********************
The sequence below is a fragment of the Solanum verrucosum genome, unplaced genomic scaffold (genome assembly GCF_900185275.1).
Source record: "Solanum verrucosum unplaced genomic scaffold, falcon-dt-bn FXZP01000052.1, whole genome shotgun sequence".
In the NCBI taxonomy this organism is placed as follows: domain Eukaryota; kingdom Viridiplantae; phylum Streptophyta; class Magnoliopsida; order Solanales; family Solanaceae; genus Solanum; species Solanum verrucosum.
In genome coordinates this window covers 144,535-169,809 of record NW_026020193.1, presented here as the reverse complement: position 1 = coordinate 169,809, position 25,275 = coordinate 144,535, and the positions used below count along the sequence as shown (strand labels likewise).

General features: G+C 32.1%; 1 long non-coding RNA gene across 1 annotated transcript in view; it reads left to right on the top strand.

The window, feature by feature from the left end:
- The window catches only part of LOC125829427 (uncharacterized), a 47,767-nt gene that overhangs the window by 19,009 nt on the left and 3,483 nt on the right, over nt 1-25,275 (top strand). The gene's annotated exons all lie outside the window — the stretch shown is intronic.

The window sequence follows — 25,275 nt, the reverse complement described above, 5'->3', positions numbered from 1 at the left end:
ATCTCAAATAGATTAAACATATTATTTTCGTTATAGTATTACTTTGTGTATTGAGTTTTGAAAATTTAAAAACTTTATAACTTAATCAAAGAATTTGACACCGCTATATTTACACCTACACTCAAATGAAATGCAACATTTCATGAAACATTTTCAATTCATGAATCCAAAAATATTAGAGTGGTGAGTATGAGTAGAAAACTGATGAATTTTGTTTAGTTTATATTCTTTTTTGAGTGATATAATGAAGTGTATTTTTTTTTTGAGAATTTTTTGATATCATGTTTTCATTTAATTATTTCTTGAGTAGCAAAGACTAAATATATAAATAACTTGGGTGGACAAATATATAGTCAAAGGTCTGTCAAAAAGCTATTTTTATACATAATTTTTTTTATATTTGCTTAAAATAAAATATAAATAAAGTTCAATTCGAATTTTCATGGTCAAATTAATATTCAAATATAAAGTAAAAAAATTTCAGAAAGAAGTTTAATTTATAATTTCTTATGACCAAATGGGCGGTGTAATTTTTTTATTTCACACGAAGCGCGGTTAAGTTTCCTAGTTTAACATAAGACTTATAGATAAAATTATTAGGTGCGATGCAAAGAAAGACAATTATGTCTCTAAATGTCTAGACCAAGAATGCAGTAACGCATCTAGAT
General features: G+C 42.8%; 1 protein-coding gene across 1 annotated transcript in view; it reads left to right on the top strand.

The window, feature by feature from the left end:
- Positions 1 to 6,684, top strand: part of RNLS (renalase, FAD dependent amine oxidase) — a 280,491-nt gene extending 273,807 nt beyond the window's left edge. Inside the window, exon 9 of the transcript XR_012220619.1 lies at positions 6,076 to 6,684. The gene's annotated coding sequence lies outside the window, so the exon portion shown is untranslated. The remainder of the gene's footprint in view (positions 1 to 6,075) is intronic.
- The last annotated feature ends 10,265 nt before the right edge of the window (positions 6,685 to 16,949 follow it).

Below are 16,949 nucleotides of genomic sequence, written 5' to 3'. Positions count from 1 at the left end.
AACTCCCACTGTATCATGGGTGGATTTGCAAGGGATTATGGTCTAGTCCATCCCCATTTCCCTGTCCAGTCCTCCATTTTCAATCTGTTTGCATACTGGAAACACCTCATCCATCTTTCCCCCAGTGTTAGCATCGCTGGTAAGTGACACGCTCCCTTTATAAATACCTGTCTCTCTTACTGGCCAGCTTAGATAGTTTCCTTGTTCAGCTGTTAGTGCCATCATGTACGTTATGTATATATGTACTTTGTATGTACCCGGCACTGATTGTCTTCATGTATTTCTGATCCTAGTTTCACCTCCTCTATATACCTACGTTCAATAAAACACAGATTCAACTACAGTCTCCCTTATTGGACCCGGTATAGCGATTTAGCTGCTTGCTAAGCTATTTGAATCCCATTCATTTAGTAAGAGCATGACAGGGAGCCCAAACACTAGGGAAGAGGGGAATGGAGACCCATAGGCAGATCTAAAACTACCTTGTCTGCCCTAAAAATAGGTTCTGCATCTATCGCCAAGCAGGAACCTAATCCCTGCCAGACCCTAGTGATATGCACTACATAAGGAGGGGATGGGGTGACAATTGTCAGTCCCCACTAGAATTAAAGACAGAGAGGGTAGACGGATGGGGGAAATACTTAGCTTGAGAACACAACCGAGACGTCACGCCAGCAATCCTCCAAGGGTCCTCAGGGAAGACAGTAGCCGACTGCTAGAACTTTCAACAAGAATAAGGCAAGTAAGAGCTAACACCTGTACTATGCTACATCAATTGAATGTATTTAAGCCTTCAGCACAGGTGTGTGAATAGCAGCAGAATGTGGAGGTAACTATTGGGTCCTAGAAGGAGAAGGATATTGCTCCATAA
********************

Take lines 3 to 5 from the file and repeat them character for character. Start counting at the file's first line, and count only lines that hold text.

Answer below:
In the NCBI taxonomy this organism is placed as follows: domain Eukaryota; kingdom Viridiplantae; phylum Streptophyta; class Magnoliopsida; order Solanales; family Solanaceae; genus Solanum; species Solanum verrucosum.
In genome coordinates this window covers 144,535-169,809 of record NW_026020193.1, presented here as the reverse complement: position 1 = coordinate 169,809, position 25,275 = coordinate 144,535, and the positions used below count along the sequence as shown (strand labels likewise).

General features: G+C 32.1%; 1 long non-coding RNA gene across 1 annotated transcript in view; it reads left to right on the top strand.